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Military Industrial Complex
By John Grant
Since gun control is such a hot topic, the elite think tank the Project For a New American Decade (PNAD) has come up with a modest proposal to add to the national conversation. We think it’s worth a try.
First, we do the obvious, most sensible things: we establish universal background checks and dignified mental health services for those who exhibit a need for it. The third leg of the current gun control imbroglio -- banning AR-15s -- is a bit trickier.
By Kourosh Zaibari
By John Grant
Those that respect the law and love sausage should watch neither being made.
-- Mark Twain
By Dave Lindorff
I was asked earlier this week by an reporter for PressTV, the state television network in Iran, if I could explain why the US political system seemed to be so dysfunctional, with Congress and the President having created an artificial budget crisis 17 months ago, not “solving” it until the last hour before a Congressional deadline would have created financial chaos, and even then not solving the problem and instead just pushing it off for two months until the next crisis moment.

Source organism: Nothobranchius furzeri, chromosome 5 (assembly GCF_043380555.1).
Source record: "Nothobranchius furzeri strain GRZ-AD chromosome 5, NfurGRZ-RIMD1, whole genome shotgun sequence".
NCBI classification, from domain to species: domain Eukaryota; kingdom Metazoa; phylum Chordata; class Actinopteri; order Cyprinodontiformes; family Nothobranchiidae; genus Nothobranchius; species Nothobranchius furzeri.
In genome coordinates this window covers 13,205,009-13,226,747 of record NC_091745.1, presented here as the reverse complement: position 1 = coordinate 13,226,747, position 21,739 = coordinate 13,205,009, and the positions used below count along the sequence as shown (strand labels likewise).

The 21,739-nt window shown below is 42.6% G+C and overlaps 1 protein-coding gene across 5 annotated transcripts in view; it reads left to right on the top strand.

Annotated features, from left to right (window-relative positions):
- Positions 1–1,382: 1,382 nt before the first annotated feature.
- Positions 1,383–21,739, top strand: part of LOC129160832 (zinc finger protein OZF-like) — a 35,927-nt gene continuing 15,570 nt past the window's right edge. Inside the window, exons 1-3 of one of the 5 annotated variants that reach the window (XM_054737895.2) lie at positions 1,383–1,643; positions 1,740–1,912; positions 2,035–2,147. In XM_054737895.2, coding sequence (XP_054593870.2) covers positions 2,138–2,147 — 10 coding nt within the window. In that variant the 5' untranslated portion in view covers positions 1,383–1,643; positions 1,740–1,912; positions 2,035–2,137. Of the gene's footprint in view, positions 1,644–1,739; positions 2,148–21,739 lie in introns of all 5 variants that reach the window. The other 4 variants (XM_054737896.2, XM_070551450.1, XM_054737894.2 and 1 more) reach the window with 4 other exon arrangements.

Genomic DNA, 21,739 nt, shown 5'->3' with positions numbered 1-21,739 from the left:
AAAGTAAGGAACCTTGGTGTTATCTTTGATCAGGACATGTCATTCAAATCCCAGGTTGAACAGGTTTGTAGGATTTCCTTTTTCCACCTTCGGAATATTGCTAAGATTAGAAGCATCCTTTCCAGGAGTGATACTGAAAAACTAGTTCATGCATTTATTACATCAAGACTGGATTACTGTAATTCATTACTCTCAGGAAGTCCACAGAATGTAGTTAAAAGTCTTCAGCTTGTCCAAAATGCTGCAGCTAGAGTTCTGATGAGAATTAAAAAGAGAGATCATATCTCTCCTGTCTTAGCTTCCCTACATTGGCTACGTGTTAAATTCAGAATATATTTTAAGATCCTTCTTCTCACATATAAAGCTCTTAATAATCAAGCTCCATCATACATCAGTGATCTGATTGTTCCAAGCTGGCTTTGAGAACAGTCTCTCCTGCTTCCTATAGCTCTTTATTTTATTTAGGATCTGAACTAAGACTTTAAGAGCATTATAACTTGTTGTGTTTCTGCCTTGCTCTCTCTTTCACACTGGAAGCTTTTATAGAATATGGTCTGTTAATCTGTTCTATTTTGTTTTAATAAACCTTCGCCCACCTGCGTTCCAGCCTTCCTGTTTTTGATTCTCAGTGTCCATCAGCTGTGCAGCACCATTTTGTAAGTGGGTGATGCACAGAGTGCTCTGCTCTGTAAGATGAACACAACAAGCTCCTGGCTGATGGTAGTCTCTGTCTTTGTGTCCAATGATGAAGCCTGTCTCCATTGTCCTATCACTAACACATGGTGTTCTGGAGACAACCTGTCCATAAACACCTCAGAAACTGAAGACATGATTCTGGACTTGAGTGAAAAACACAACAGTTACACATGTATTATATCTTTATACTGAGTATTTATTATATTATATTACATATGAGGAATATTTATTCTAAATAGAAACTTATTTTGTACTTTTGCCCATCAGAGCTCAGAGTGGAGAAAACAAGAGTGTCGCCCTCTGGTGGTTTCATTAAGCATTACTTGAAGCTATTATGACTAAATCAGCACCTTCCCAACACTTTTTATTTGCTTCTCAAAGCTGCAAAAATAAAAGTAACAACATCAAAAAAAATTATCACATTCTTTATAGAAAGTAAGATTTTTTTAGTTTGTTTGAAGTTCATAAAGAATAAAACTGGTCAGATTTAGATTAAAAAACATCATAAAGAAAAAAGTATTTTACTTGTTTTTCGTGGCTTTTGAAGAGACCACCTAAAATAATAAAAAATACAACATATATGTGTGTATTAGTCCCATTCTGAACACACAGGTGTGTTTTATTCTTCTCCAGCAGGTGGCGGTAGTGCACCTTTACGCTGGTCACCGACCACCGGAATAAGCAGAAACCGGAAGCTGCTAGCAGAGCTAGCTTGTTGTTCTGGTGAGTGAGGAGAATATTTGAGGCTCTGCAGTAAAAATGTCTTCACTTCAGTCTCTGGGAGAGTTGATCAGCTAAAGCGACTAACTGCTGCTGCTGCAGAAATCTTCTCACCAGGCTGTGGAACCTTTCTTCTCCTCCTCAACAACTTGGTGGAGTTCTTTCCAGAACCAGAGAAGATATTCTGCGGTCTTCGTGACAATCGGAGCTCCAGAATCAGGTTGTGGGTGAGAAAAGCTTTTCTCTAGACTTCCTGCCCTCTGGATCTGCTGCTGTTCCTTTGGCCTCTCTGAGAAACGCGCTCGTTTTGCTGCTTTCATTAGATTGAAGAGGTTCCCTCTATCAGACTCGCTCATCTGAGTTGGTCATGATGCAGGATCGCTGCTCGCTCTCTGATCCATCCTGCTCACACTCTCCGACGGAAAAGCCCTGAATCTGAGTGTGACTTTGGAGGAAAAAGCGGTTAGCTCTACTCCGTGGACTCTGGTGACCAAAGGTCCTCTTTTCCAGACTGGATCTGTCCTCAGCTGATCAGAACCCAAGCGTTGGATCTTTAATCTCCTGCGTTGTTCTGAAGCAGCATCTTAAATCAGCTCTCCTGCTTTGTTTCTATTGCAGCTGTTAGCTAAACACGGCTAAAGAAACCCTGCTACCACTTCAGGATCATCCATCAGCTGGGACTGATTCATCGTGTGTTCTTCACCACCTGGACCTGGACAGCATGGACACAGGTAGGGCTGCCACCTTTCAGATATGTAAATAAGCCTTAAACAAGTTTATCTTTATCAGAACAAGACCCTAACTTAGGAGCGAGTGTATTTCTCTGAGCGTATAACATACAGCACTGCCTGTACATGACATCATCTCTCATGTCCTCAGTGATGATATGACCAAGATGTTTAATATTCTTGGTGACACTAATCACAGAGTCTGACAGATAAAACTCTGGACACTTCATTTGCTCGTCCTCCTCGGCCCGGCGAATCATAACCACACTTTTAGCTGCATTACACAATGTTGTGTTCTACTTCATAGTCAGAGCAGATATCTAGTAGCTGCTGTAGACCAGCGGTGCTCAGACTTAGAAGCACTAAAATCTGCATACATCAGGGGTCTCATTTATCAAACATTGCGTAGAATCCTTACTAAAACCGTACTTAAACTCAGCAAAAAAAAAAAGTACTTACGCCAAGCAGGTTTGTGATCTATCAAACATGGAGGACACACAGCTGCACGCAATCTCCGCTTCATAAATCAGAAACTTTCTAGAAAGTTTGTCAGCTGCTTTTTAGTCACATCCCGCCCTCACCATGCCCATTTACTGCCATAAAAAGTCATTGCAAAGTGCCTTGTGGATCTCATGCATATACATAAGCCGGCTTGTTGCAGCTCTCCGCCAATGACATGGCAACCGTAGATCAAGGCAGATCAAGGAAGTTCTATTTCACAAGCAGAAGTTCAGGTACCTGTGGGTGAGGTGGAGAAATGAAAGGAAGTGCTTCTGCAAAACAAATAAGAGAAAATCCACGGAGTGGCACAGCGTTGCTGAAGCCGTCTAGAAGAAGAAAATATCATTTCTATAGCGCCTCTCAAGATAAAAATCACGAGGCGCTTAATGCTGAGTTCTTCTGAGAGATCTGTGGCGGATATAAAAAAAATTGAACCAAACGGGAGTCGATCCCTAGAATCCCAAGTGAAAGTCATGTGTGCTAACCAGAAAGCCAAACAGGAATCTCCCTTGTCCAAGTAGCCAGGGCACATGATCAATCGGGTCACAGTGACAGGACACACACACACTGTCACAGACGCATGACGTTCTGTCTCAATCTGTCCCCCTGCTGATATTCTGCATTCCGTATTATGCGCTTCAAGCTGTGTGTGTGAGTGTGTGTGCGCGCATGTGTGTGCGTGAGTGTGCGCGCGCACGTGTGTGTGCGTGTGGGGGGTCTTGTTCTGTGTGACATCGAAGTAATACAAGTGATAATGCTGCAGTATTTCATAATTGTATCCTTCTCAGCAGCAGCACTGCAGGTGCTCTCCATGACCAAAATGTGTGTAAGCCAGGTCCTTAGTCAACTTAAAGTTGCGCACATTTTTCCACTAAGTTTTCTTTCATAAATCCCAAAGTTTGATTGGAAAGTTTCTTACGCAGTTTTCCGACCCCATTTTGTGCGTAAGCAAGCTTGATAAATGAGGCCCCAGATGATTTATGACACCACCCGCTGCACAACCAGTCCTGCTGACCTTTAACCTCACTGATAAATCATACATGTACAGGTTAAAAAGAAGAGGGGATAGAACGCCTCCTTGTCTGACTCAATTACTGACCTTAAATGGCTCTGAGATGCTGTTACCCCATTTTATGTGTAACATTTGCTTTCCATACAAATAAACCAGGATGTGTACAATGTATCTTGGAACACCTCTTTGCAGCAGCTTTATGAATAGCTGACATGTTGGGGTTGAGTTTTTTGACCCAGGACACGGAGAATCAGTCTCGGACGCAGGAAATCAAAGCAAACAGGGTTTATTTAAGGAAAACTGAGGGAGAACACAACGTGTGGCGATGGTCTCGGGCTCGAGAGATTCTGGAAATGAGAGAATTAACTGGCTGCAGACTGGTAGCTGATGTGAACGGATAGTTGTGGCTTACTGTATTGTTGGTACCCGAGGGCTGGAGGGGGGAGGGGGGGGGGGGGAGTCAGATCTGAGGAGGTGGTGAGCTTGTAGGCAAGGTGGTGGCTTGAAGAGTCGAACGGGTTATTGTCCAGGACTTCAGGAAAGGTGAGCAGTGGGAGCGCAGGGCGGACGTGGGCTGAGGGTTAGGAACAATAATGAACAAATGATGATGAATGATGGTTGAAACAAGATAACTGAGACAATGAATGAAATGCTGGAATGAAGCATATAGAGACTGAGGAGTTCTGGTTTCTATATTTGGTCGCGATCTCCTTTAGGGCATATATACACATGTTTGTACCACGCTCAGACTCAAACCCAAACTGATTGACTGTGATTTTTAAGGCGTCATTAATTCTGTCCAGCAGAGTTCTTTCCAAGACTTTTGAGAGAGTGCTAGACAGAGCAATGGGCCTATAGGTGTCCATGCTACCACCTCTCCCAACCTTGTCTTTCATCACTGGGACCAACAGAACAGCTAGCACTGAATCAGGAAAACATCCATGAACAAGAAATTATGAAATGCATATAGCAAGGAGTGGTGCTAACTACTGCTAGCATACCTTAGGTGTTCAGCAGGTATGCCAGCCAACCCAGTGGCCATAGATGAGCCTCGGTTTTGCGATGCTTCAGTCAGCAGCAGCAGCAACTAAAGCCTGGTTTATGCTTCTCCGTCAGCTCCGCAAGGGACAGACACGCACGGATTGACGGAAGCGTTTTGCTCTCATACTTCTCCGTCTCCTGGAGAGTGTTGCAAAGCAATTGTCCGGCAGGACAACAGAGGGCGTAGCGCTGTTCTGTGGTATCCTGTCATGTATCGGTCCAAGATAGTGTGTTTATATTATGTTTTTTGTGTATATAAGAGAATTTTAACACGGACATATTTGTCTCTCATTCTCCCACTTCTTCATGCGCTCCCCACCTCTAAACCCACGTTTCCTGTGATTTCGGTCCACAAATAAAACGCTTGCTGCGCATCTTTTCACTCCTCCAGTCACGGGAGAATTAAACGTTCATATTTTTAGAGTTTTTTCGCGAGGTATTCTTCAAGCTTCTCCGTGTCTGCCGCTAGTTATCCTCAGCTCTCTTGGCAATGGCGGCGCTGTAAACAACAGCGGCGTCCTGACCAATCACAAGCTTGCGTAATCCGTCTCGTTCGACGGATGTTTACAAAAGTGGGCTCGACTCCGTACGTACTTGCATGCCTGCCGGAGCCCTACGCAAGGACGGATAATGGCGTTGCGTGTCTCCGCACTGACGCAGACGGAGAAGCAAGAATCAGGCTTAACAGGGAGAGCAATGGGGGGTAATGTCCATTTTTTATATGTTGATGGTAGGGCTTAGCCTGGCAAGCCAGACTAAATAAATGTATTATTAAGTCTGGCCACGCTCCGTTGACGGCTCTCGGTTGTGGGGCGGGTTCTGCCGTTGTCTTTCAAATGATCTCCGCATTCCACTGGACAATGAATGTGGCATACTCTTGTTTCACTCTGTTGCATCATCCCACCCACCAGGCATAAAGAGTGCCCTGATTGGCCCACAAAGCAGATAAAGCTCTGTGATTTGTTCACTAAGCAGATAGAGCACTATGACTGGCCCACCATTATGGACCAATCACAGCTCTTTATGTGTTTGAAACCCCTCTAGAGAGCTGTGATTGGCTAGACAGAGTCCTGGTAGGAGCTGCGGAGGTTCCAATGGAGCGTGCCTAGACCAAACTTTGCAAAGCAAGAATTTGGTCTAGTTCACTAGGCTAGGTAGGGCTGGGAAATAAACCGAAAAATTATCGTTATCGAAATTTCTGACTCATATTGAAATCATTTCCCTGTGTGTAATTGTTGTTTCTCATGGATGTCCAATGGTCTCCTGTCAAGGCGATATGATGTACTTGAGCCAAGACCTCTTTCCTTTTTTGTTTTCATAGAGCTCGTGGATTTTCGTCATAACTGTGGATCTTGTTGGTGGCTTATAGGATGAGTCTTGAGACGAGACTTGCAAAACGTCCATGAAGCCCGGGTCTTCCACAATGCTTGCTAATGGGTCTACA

January 21st will be an odd day in the United States. We'll honor Martin Luther King Jr. and bestow another 4-year regime on the man who, in his Nobel peace prize acceptance speech said that Martin Luther King Jr. had been wrong -- that those who follow his example "stand idle in the face of threats."
I plan to begin the day by refusing to stand idle in the face of the threat that is President Barack Obama's military. An event honoring Dr. King and protesting drone wars will include a rally at Malcolm X Park and a parade named for a bit of Kingian rhetoric.